I picked up a couple of things: the latest volume of Battle Club, from the creator of Ikki Tousen, and the Crest/Banner of the Stars manga Pete mentions.
Which look like this:
Is that not how Lafiel normally looks, then?
* It was supercooled - I guess my fridge is turned down a bit too low - so when I opened it about a quarter of it froze instantly and another quarter squirted out all over the kitchen.
** How do you pronounce that, anyway?
SoftLayer are running a sale this weekend, and it looks like I'll be picking up three Xeon 3060 servers, with a total of 10GB of memory and 2.5TB of disk.
That's a whole lot of fast. It's equivalent in terms of CPU, memory and disk alike to five more of the Opteron servers we have right now.
I'll be bringing forward the commissioning of Kasumi by two months, but the deal I'm getting works out equal to two months free over the first year, so effectively I get a development and beta-test box for two months at no extra charge.
Saturday, January 20
I've been running some more benchmarks on Minx.
The page you see here takes around 40ms to produce.
The same page on my test server, on essentially the same version of Minx, takes around 60ms.
The same page on the new version of Minx takes around 95ms.
One interesting point there is that although Nabiki (the server) and Martina (my test box) deliver the same results in trivial Python benchmarks, the actual application runs significantly faster on Nabiki. Those same trivial benchmarks indicate that the Xeon 3060 servers I'm planning to deploy on will be 60% faster than Nabiki. I'm very curious now to see how that translates to the real application.
On a more depressing note, jumping from 23 fields per entry to 118 (I think those counts are correct) has a real and noticeable impact on performance. And I still have five tables to add to that join...
The performance hit doesn't seem to be on the MySQL side. At least, once something is in the query cache, it coughs up the data more or less instantly. Rather, it's the Python DB library handling all the fields. It takes time. On my test box, Python can retrieve from MySQL and stash into native data structures about 300,000 fields per second. That puts a hard limit on how fast Minx can run; the time taken to run the queries on New Minx on Martina is about 85% of the total time taken to generate the page on Old Minx on Nabiki. I'm going to keep on working to improve performance, but it looks like I'm fighting Amdahl's Law here.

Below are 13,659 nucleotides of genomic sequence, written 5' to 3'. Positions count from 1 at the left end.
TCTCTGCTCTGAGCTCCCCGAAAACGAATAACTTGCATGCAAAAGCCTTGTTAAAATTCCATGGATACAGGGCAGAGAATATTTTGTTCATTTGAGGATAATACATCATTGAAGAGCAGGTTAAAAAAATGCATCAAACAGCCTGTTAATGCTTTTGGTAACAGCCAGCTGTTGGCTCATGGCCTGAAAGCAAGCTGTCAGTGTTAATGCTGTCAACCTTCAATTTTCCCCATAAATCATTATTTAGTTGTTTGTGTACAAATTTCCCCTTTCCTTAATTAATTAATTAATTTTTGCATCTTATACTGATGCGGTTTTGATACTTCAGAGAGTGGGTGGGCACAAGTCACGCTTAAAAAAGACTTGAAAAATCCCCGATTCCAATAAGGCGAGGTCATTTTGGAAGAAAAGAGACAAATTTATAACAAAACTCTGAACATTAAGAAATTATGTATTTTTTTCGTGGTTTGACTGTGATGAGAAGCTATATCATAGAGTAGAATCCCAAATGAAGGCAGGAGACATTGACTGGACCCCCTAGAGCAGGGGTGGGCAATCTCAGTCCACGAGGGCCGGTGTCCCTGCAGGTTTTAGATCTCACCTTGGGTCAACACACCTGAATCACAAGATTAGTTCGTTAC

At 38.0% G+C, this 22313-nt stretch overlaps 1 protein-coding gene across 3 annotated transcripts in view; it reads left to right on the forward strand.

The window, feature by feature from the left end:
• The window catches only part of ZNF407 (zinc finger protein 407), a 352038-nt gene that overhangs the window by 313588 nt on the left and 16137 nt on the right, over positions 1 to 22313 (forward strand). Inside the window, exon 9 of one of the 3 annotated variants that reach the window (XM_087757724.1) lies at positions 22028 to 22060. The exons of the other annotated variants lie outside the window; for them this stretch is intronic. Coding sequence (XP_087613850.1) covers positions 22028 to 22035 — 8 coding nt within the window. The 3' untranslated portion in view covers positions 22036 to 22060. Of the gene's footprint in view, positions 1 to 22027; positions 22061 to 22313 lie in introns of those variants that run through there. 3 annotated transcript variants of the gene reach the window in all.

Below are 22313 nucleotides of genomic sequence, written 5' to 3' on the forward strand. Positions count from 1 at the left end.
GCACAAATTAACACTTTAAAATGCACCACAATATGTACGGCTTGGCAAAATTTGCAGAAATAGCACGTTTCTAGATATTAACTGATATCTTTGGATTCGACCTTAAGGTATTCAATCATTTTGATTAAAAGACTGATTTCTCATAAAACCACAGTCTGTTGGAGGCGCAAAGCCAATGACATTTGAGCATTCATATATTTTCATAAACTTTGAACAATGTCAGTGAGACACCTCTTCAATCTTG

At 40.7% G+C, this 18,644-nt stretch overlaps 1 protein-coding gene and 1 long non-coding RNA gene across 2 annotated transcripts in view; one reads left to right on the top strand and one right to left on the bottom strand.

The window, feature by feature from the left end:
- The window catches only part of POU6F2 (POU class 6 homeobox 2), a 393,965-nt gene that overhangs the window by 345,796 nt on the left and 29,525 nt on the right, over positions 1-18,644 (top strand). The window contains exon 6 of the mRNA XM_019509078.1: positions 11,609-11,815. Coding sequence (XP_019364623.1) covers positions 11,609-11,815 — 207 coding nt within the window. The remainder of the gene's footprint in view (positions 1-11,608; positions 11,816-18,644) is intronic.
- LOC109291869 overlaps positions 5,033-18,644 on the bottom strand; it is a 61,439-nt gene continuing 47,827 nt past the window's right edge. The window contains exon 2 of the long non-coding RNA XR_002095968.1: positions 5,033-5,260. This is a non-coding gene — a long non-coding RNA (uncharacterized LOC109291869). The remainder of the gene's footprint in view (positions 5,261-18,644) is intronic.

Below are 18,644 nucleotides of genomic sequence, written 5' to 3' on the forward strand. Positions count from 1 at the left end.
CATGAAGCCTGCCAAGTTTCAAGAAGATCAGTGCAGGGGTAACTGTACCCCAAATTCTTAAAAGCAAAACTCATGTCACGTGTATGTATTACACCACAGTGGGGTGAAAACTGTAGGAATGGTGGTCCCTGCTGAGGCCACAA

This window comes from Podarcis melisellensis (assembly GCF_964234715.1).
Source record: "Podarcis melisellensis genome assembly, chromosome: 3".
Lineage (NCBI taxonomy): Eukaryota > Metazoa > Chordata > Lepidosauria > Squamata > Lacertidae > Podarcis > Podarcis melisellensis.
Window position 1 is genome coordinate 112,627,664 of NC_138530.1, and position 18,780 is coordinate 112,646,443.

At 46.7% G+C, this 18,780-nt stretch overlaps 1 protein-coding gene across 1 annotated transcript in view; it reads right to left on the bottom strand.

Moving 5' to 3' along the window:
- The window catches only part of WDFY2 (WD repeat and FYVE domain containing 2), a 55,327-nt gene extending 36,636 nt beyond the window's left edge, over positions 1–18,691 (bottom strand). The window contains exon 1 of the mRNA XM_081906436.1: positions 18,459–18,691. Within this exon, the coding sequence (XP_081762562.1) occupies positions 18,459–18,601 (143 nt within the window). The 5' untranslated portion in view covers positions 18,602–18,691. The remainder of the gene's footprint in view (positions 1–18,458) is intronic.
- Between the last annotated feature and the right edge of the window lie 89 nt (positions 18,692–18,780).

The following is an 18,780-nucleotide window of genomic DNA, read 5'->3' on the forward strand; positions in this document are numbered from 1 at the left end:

My goal was to deliver complex pages in under 100ms and simple ones in 10; that's still achievable unless I really break something, but I'm going to have to borrow some of that performance from the new hardware.
Thursday, January 18
Processing 0.02 seconds.(Does happy dance.)
7 queries taking 0.0122 seconds, 29 records returned.
Page size 22 kb.
Powered by Minx 0.80 alpha.
The production version of Minx is up and running.
As I was slogging through it, and through the enormous lists of fields that the new version provides, I was thinking this is not going to be fast.
Well, a page of 1000 posts comes up in 220 milliseconds (with Psyco; 300ms without). That doesn't have inline comments, because I've broken the comment handler, but I would hope you aren't using inline comments if you have 1000 posts per page...
That's not slow.
Update: Except it didn't actually include 1000 posts. Bleh. Bug hunt time.
Update: Ah, it's a not-a-bug. It's returning 255 posts. Hint hint. Okay, I'll just tweak that...
Processing 0.71, elapsed 0.8462 seconds.Hmm. Anyway...
7 queries taking 0.4891 seconds, 1004 records returned.
Page size 1452 kb.
Powered by Minx 0.81.18 alpha.
Approximately 20ms for a normal page of 25 posts. You can see that this blog takes rather longer than that; that's the effect of the inline comments, which are dynamically sanitised in the old version. The new version does static sanitisation, which should eliminate much of that performance penalty. (Also, I'm not using Psyco on the server, because I ran into a memory leak when I tried it; that's since resolved.)